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Chapter 7

CGMS450- Chapter 7- Monitoring and Controlling the Project.docx

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Ryerson University
Global Management Studies
GMS 450
Stan Katz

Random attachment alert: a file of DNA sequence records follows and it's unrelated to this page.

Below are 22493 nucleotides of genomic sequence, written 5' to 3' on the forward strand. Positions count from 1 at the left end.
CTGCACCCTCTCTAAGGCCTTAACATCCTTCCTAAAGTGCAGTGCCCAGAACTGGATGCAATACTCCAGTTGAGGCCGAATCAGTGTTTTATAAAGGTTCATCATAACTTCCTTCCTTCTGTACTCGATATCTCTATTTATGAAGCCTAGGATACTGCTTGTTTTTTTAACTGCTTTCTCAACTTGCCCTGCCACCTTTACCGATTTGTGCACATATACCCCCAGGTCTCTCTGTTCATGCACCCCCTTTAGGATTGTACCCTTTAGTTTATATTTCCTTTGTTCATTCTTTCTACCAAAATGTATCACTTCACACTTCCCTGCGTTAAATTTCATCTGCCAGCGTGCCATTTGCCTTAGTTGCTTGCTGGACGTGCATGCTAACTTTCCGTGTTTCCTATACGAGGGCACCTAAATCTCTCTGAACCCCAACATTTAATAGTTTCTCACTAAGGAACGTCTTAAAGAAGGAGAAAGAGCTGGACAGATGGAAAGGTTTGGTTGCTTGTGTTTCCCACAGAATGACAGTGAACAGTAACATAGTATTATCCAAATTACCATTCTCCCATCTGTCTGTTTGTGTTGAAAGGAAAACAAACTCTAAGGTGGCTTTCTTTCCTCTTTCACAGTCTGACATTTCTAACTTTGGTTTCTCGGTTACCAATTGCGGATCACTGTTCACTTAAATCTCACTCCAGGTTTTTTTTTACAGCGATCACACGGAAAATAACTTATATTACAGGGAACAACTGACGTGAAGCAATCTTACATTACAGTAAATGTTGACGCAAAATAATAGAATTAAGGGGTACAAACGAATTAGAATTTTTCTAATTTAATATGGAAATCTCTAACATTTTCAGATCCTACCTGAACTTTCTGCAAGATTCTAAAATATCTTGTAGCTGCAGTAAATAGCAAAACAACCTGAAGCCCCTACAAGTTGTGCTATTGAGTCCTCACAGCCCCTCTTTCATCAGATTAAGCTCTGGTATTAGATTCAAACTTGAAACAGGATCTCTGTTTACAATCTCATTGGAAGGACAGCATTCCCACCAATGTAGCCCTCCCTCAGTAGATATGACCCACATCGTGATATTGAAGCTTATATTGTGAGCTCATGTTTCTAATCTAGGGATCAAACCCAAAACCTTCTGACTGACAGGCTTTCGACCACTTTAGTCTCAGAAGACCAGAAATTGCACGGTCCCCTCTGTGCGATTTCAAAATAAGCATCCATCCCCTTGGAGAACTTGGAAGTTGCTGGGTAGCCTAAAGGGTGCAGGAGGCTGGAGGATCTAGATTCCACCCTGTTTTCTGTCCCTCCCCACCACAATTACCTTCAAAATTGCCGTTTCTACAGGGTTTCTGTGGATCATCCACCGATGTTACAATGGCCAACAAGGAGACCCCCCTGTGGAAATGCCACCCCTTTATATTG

CGMS450- Chapter 7- Monitoring and Controlling the Project  Monitoring- collection, recording, and reporting of project information that is of importance to the PM and other relevant stakeholders o Purpose—ensure that all interested parties have available, when needed, the information required to exercise control over the project  Control- uses the monitored data and information to bring actual performance into agreement with the plan  Designing an effective monitoring and control system—create an information system that give the PM and others the information they need to make informed, timely decisions that keep project scope as close to the plan as possible 7.1 The Plan- Monitor-Control Cycle  Fundamental items to be planning, monitored, and controlled—time, cost, and scope o Stay on schedule, does not exceed budget, and meets is specifications  Constitutes a “closed-loop” process—continues till project is complete  Complex, challenging, or uncertain projects are initiated—planning-controlling-monitoring effort Is minimized so the ‘real work’ can be done  Planning process was inadequate for the project tasks undertaken—tremendous expense and large losses Designing The Monitoring System  Identify the special characteristics of scope, cost, and time that need to be controlled in order to achieve the project goals—stated in the project plan  Exact boundaries within which these characteristics should be controlled must be determined o Specified performance characteristics for each level of detail in project activities  Manage overall project success control must be exercised the detailed work level for each aspect of project performance  Real-time data must be identified to measure achievement against plan—what is being done, when and planned level off resources usage for each task and subtask  Monitoring is the direct connection between project planning and controlling o Monitor project progress on the MSP Gantt chart  Provides baseline and every time there is a change the “tacking Gantt” chart is updated to reflect change o Earned value chart with its pre-established baseline o Monitor the critical chain buffers (Chapter 6)  Buffer reports in their output which can direct the managers to problem areas where attention needs to be focused  Temptingly easy to focus monitoring activities on data that are easily gathered rather then those that are important for control purposes  Intensity of activity is measured instead of results, this is because— o Measurements of project performance may be difficult o Strong tendency to let project inputs serve as surrogate measures of output  E.g. assuming 50% of budget has been spent= 50% of tasks must be completed 7.1 Data Collection And Reporting Data Collecting  Formats 1. Frequency counts—simple tally of the occurrence of an event is common 2. Raw numbers- actual numbers are used, usually in comparison to come expected or planned amount  E.g. dollars spent, hours required 3. Subjective numeric ratings—subjective estimates of some quality offered by specialists in the topic—ordinal rankings of performance 4. Indicators and surrogates—must be directly related to the variable as possible 5. Verbal characterizations—other variables that are difficult to measure—team spirit or client supplier cooperation, this may take the form of verbal characterizations Data Analysis  Simple aggregation of the data o Averaging the values o Complex fitting statistical distribution functions to the data to assertion relations, effects, and trends 1 CGMS450- Chapter 7- Monitoring and Controlling the Project  Common graph used in quality management techniques—analysis of data o E.g. Sample ranges—largest minus the smallest value—appears to be increasing over time may indicate machine is wearing out or needs maintenance  Sometimes used for the assignment of blame o Strongly encourages team members to avoid taking the risks necessary to achieve a projects goals or from mentioning problems when discovered Reporting And Report Types  Time/ cost reports, variance reports, update presentations  All tables, chars, and especially project plans should be updated to reflect current reality o Alerting team members to potential problems—helps maintain tem moral  Not everyone needs the same reports  Avoid periodic reports except in those cases in which the flow of data is periodic  Project milestones, scope changes, problems, and the projects teams need information dictate the timing of reports  MSP—customized a wide range of information for different audiences o More data is available to collect, and more frequent updating is possible o Can lead to overload of reporting—dangerous as underreporting  Types of reports: routine, exception, and special analysis o Exception reports—primarily intended for special decisions or unexpected situations—need to be aware of changes o Special analysis report—prepared to disseminate the results of a special study in a project concerning a particular opportunity ot problem for the project  Benefits o Provide the mutual understanding between stakeholders in a project regarding the goals, progress, difficulties, successes, and other ongoing events and subtasks of the project o Help communicate o Establish and maintain a communication network for global project o Often changes to the goals and functioning of projects o Maintain the visibility of the project and the project team to top management, functional management, colleagues, and clients o Status reports help keep the project team motivated  Special problem—relationship between the projects information system and the overall organizations information system o Modules of the parent organizations information system may not fit the needs of project monitoring and reporting Meetings  Guidelines to avoid dull meetings o Weekly progress reports should be rarely be held at all o Distribute a written agenda in advance of the meetings o If homework needs to be done before the meeting by the attendees—check to be sure they will be prepared and above all make sure you are prepared o Chair of meeting should take their own minutes  Minutes—final set of action items including what is to be done, by whom and by when o Avoid attributing remarks to individuals in the minutes o Although courtesy is always in order—excessive formality a project meetings its not Virtual Meetings, Reports, And Project Management  Web pages—hold any information that the project manager wants to share o E.g. Progress-to-date on project, resources assigned to a task, status of a particular task, expenses to date o Information is limited only by planning and monitoring processes that are put into place  Software programs—Microsoft Server—utilizes the organizations local area network or intranet o Helps project communication and monitoring o PM can electronically check status of a task or any resources used on the project o Updated information can be automatically entered into project plan 2 CGMS450- Chapter 7- Monitoring and Controlling the Project o Electronic work groups set up to monitor task completion, resource usage, provide individuals who have interest in project status  Internet and the organizations local area network or intranet have enhance project communication and meetings o Facilitated the management of geographically dispersed virtual projects 7.3 Earned Value  Budgeted cost of the work actually performed  Represents a way to capture both in-process performance and cost on a certain date as measured against budget or schedule o Including planned costs and actual costs allows the calculation of spending and schedule variances, where negative values are undesirable  Calculation—multiplying the budgeted cost of the work by the percentages of completion of the task and summing over all tasks for the project o More difficult that it might sound  Budget cost of a task is clear but the percentage of completion is not o Percent of tasks budget actually spent is not in general a particularly good indicator for the percent of activity completed  No satisfactory way to measure accurately the percent of completion of most tasks, let alone to measure accurately the percent of completion of an entire project  Conventions—application to individual tasks on a project